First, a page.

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Marcus Sides with Autism Scientists in British Study

7:20 PM, Jan 18, 2011   |    comments
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Bernie Marcus

ATLANTA -- Controversy continues to swirl around the latest study  to challenge the link between vaccinations and autism. A recent investigation in the British medical journal BMJ called Dr. Andrew Wakefield's work in 1998 an "elaborate fraud" -- a charge the doctor vehemently denies.

Bernie Marcus, co-founder of Home Depot and founder of the Marcus Autism Center in Atlanta, puts himself in the middle of the heated, emotional issue.

"You have two schools of thought, and then you should have this scientific group in the middle that doesn't have any political agenda that just cares about the kids," Marcus said. "I've tried to associate myself with that group of people that doesn't necessarily agree or disagree."

Marcus sides with the scientists.

"Everything that comes back is the same," he said. "They cannot find any connection between immunization and autism."

Marcus has been directly involved in Autism research and treatment for more than 20 years. He founded and funded the nation's leading center for autism treatment. Now in its 10th year, the Marcus Autism Center has already treated more than 30,000 youngsters, as well as providing family support and counseling.

Although Marcus stays in the middle, he questions the Wakefield study linking vaccinations to the autism.

"I've never seen any study done with 12 people. It's not the way it's done today," Marcus said.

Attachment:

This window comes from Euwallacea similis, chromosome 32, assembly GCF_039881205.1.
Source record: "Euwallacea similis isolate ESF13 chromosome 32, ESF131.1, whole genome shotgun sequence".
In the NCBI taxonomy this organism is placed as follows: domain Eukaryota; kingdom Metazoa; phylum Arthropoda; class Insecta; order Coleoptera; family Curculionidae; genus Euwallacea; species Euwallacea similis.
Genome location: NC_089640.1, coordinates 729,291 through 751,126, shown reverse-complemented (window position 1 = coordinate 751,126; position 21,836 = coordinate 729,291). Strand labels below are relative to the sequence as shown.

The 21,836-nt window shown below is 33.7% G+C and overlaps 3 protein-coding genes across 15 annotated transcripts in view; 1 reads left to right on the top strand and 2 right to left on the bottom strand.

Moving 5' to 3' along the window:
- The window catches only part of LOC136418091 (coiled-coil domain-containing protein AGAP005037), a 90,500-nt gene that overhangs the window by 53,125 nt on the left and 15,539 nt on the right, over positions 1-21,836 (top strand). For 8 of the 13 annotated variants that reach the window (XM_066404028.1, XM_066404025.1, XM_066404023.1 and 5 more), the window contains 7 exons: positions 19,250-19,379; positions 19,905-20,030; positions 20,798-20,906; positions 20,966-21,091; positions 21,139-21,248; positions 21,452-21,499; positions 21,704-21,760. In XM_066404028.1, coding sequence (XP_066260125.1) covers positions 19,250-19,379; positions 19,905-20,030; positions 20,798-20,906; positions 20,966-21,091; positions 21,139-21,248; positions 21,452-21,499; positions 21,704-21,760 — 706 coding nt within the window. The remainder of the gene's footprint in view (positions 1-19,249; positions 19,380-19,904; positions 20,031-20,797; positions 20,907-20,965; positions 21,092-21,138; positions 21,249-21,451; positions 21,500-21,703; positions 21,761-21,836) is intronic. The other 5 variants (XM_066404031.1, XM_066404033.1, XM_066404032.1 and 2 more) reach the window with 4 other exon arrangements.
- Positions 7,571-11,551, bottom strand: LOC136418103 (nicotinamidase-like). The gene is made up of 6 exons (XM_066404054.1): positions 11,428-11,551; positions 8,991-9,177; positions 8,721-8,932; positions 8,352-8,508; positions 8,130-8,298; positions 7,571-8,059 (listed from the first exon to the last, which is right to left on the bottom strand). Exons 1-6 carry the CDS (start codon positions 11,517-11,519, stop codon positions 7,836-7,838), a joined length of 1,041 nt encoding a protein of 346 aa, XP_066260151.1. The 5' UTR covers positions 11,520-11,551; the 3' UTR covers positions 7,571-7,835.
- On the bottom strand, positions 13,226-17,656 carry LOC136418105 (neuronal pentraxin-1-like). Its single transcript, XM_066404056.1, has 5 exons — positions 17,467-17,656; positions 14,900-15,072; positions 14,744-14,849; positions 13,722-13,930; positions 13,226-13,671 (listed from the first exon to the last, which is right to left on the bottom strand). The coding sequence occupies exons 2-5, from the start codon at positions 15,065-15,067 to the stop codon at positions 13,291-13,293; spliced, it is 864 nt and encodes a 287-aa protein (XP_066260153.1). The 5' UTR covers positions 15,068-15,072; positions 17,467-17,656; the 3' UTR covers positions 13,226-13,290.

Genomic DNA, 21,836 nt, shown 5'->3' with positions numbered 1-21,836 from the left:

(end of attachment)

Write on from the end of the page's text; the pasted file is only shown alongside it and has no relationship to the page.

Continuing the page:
He knows that despite the numbers involved in the study, both supporters and opponents are firm in their opinions. But Marcus urges them to pause and do considerable research before making any decision on whether or not to immunize a child based on the fear of autism.

"As a parent, you have to give it deep thought and do what you think is right," he said. "Trust your pediatrician. Trust the medical sources that you go to."

Personally, Marcus takes a strong stand in favor of immunization.

"I think it's a mistake not to immunize your children. That comes from somebody who is not a scientist and not a pediatrician. I'm a grandpa, and I'm speaking from my own experiences in life and I would support a parent going to your pediatrician whoever that might be," Marcus said. "If you trust them-then trust their judgment on this."

He adds a big caution light.

"But understand if your child does not have immunizations then that child is an open candidate for some of these terrible things like measles, whopping cough, all of these things we've been able to quell all these years," Marcus said. "It's a very calculated move. I feel for the parents."

The arguments won't subside for some time no matter what medical journals report, but as Bernie Marcus says trust your research and your physician to guide you in the right direction.

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